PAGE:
You shall not hate your brother in your heart, but you shall reason frankly with your neighbor, lest you incur sin because of him. You shall not take vengeance or bear a grudge against the sons of your own people, but you shall love your neighbor as yourself: I am the LORD” (ESV).
For Jesus, to love your neighbor as you love yourself was to practice justice towards your fellow human beings:
- Live generously towards the poor and alien (Lev. 19:9–10).
- Do not steal from anyone (Lev. 19:11).
- Do not be deceptive in dealings with people (Lev. 19:11).
- Do not swear in God’s name (Lev. 19:12).
- Do not oppress, rob, or exploit the poor by paying unfair wages (Lev. 19:13).
- Do not curse the deaf or put a stumbling block before the blind (Lev. 19:14).
- Do not be partial to the poor or show favor to the great but judge honestly (Lev. 19:15).
- Do not commit financial fraud. The word slander in Hebrew is rakhil, and it may be related to the term rokheleth, meaning merchant. (Lev. 19:16).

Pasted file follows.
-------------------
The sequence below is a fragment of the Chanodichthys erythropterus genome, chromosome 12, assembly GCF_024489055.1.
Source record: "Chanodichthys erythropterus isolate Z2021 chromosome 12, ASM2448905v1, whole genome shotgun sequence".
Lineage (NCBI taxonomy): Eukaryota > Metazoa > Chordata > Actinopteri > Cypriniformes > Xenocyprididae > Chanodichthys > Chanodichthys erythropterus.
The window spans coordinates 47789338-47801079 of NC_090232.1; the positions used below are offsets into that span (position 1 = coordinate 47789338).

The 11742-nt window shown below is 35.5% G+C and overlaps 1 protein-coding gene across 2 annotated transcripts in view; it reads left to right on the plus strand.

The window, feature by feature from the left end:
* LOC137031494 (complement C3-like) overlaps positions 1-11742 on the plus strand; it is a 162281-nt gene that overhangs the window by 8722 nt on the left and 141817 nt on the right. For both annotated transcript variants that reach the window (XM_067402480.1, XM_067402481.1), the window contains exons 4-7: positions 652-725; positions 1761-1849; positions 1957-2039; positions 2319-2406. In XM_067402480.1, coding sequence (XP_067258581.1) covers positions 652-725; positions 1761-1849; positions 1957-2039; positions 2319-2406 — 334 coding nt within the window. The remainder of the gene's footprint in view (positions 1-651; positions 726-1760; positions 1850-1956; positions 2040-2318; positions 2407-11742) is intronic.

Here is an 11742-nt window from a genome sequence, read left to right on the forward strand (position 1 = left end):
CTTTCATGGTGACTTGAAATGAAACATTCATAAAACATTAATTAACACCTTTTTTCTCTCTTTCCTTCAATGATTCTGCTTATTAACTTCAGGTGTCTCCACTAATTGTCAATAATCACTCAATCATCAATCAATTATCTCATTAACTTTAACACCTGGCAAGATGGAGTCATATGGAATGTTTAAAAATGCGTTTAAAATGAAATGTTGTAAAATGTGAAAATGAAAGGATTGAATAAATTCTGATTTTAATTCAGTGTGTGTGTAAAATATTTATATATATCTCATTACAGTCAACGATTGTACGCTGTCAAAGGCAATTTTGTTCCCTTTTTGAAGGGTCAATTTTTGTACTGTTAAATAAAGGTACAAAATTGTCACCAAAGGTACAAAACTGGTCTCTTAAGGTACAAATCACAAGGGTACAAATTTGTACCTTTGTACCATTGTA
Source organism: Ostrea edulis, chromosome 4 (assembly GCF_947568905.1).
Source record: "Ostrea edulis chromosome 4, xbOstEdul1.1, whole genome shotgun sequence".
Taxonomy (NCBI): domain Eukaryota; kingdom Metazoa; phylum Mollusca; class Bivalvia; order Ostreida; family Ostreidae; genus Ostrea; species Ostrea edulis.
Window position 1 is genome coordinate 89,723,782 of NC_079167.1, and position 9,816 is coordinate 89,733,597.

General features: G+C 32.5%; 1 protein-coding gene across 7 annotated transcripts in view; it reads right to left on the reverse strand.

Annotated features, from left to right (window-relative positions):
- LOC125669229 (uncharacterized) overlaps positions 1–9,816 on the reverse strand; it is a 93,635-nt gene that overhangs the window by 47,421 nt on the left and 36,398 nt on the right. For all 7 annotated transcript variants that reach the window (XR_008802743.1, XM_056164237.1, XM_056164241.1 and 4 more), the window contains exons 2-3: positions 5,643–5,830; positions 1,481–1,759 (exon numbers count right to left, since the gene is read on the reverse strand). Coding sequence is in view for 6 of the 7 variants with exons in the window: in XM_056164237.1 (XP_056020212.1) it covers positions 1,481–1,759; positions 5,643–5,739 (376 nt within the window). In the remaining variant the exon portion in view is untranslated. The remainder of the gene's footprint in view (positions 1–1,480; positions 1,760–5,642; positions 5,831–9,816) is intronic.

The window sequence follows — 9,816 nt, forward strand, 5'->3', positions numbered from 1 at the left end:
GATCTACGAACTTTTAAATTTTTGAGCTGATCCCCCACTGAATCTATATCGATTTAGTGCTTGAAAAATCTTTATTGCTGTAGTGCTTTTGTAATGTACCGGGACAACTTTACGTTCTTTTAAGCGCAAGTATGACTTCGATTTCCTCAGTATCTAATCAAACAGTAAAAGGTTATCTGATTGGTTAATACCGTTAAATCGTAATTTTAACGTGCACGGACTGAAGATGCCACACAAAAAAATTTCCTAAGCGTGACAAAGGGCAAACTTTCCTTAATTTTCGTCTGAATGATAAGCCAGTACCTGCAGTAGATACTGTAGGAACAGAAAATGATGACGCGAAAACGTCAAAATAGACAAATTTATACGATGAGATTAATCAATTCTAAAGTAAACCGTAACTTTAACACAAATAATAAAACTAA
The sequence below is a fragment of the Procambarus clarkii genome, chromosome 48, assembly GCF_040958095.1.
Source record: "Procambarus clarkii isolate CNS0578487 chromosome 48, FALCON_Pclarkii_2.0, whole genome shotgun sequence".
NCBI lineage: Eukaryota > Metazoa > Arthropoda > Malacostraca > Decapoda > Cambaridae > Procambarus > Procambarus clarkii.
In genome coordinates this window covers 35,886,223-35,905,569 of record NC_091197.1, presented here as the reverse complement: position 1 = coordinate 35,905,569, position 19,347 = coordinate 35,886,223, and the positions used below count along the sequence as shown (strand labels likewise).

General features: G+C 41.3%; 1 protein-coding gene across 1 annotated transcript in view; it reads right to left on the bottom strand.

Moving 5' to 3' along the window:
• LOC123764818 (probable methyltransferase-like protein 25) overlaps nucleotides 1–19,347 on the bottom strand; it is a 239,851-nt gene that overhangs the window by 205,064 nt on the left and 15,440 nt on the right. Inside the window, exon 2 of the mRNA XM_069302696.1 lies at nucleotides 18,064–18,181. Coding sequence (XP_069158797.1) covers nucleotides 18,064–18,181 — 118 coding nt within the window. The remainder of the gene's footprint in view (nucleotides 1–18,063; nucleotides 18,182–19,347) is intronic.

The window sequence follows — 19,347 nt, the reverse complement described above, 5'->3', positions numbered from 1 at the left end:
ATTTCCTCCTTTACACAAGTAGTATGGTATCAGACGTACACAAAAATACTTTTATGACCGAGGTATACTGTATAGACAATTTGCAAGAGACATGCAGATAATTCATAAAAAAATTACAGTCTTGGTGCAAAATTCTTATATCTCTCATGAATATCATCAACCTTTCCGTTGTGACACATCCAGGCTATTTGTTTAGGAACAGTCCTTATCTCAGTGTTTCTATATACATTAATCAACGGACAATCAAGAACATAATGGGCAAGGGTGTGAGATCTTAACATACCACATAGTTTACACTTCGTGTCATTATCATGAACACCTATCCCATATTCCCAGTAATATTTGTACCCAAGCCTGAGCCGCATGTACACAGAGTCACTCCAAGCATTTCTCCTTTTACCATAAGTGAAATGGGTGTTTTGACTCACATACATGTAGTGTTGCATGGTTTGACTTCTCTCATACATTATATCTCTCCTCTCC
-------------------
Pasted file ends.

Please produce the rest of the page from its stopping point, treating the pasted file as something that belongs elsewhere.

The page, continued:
- Do not hate your brother (Lev. 19:17).
- Do not seek revenge or hold a grudge but extend forgiveness (Lev. 19:18).
For Jesus, speaking to Jews shaped by the Torah, this is what loving your neighbor looked like. In 21st-century America, how does this affect how you love your neighbor?
Can you imagine a world where people loved each other this way?
Marinate on that.
Was the charity of the Pharisees aligned to a love for God?
We often repeat the notion that faith without works is dead. What we talk less about is how any corresponding works must retain focus of what is primary and essential to God.